Tumor metastasis is responsible for most treatment failures in breast cancer patients. In cancers of epithelial origin, loss of epithelial cell polarity and transformation into a migratory phenotype are key steps in invasion of cancer cells. Intravasation of cancer cells appears to be dependent upon epidermal growth factor (EGF)-stimulated chemotaxis. Chemotaxis and invasion depends upon dynamic adhesion to extracellular matrix and actin cytoskeleton remodeling. Phosphoinositide signaling plays a key role in these processes, but the underlying mechanisms are poorly defined. Type Igamma phosphatidylinositol-4-phosphate 5-kinase (PIPKIgamma) synthesizes phosphatidylinositol-4,5- bisphosphate (PIP2) in a temporal and spatial fashion within cells. Hypothesis: PIPKIgamma isoforms, via their expression, targeting, and regulation by EGF-stimulation, generate the messenger PIP2, which modulate the spatial and temporal assembly of focal adhesions and vesicular trafficking that regulates chemotaxis. The role of PIPKIgamma in regulating migration is key in the metastasis of tumors.
Specific Aims : (1) The mechanistic role of PIPKIgamma in growth factor-stimulated directional migration and invasion will be investigated. EGF signaling mechanisms leading to phosphorylation of PIPKIgamma will be characterized as will the role of PIP2 production in regulating tyrosine phosphorylation of PIPKIgamma and other proteins at focal adhesions. The underlying mechanism for PIPKgamma participation in EGF- stimulated chemotaxis and invasion will be explored, with an emphasis on the dynamic assembly of focal adhesions (FA) and vesicular trafficking. GFP/RFP-focal adhesion proteins will be used to define the role of PIPKIgamma in focal adhesions dynamics in EGF-stimulated cells. (2) Two new alternatively spliced PIPKIgamma isoforms that express unique C-terminal extensions will be characterized. PIPKIgamma splice variants interacting partners, intracellular targeting, and regulation will be defined. The roles played by these PIPKIgamma isoforms in cell migration will be investigated. (3) The role of PIPKIgamma splice isoforms in breast cancer intravasation and metastasis will be defined using a mouse model. (4) Changes in PIPKIgamma content and isoform expression in breast tumors will be studied using a large and well characterized breast tumor tissue microarray. We will investigate changes in PIPKIgamma expression levels in breast tumors and correlate this with other signaling molecules and biomarkers and with patient outcomes.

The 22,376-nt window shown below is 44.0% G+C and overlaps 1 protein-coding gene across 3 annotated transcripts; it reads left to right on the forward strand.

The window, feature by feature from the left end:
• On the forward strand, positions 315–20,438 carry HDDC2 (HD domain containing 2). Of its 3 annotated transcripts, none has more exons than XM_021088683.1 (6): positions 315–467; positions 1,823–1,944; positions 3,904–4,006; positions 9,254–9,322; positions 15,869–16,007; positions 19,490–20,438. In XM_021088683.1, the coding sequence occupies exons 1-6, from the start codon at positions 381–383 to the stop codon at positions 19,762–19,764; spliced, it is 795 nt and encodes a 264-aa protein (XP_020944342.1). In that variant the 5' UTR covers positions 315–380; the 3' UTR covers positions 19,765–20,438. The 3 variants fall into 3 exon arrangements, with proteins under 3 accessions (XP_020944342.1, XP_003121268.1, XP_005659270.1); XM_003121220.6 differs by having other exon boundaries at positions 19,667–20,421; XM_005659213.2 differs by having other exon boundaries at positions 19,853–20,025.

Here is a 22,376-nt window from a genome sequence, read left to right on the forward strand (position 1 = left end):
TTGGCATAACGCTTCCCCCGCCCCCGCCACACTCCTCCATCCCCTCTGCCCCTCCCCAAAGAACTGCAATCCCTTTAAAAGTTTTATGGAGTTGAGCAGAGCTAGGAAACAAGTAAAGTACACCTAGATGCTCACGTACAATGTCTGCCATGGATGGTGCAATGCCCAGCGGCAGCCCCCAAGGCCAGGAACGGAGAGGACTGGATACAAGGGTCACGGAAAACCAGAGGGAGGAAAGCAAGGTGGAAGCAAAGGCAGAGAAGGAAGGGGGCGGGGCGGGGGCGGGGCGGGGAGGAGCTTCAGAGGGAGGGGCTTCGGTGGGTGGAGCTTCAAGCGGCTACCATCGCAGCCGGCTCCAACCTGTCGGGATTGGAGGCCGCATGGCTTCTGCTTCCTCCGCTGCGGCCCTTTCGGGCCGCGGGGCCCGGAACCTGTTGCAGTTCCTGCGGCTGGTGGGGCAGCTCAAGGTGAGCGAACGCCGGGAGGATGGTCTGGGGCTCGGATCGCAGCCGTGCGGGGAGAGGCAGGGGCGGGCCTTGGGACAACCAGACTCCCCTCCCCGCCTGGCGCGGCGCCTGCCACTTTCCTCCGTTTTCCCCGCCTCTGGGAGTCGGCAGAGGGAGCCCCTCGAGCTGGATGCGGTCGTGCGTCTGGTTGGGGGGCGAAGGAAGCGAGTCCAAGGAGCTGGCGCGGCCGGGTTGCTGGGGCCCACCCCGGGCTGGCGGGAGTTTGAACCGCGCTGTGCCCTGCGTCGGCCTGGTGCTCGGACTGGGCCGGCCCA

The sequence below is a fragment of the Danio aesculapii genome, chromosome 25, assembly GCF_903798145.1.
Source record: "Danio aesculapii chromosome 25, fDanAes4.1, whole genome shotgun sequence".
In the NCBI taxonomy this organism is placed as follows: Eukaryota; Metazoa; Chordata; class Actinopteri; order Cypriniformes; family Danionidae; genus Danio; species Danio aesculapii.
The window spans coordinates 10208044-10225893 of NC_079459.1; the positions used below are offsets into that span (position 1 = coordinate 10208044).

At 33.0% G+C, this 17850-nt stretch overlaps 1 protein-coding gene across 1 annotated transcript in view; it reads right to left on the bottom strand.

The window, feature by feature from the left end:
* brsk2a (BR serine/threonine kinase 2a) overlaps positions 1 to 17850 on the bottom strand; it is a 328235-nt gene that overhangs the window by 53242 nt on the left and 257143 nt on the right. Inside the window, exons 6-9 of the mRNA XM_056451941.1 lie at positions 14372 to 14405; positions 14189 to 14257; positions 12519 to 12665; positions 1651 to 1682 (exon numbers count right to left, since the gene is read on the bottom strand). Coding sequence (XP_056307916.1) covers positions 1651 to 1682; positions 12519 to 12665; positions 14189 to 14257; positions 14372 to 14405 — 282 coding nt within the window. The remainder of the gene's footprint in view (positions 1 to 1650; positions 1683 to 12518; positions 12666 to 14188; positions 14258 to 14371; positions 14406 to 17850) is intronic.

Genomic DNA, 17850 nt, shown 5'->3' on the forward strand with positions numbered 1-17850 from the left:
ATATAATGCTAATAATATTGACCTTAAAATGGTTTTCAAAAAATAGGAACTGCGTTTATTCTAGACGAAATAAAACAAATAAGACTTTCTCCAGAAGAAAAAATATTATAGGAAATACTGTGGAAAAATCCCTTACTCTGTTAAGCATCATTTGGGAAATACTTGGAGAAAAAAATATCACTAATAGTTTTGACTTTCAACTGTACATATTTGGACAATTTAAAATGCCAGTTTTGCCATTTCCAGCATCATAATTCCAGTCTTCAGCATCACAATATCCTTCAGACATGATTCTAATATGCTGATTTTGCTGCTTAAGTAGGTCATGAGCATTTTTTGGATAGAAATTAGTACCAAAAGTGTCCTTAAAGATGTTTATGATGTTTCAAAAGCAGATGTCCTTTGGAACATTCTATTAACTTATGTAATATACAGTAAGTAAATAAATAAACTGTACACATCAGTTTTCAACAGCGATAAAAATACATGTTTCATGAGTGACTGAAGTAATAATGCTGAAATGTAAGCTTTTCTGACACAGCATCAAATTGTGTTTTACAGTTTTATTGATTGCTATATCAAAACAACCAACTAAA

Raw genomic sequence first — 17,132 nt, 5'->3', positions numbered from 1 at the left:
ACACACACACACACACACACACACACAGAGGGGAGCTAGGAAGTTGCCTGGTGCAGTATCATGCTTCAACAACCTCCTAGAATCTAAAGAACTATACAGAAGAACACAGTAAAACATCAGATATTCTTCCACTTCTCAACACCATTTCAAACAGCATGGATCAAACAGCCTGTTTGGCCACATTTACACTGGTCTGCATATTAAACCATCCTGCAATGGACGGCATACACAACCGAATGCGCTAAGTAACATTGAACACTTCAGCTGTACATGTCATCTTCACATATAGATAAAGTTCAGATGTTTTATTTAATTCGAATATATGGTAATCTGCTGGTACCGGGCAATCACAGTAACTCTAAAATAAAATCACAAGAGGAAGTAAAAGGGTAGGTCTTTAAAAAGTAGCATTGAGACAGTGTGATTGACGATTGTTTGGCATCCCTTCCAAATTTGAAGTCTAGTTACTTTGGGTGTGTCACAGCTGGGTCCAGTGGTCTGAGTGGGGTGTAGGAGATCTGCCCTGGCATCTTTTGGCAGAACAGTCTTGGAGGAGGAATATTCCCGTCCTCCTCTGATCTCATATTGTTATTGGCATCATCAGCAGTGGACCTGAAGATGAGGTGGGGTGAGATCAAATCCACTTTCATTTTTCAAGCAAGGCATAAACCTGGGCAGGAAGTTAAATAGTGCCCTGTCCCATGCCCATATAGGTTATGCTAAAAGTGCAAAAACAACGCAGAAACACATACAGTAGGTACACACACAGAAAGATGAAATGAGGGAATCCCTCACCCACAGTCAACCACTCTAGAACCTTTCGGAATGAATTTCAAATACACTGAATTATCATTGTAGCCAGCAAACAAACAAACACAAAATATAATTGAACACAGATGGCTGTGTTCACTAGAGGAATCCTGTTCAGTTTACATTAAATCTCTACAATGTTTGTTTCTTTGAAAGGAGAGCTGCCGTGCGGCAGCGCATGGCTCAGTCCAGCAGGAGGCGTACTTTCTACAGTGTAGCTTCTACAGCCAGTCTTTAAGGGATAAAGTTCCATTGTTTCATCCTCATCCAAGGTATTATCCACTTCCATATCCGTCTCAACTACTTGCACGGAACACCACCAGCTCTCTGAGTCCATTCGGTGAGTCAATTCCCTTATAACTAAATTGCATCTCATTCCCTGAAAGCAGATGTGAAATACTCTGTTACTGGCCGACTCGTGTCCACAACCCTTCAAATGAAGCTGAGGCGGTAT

This Aim will be the beginning of a long-term study to relate changes in PIPKIgamma expression with tumors of epithelial origin. This approach may yield important information, which will help to define the underlying mechanisms for our cell and molecular biology studies. In addition, our mechanistic studies will be translated into a greater understanding of breast cancer cell invasiveness.

National Institute of Health (NIH)
National Institute of General Medical Sciences (NIGMS)
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Tumor Progression and Metastasis Study Section (TPM)
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Jones, Warren
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University of Wisconsin Madison
Schools of Medicine
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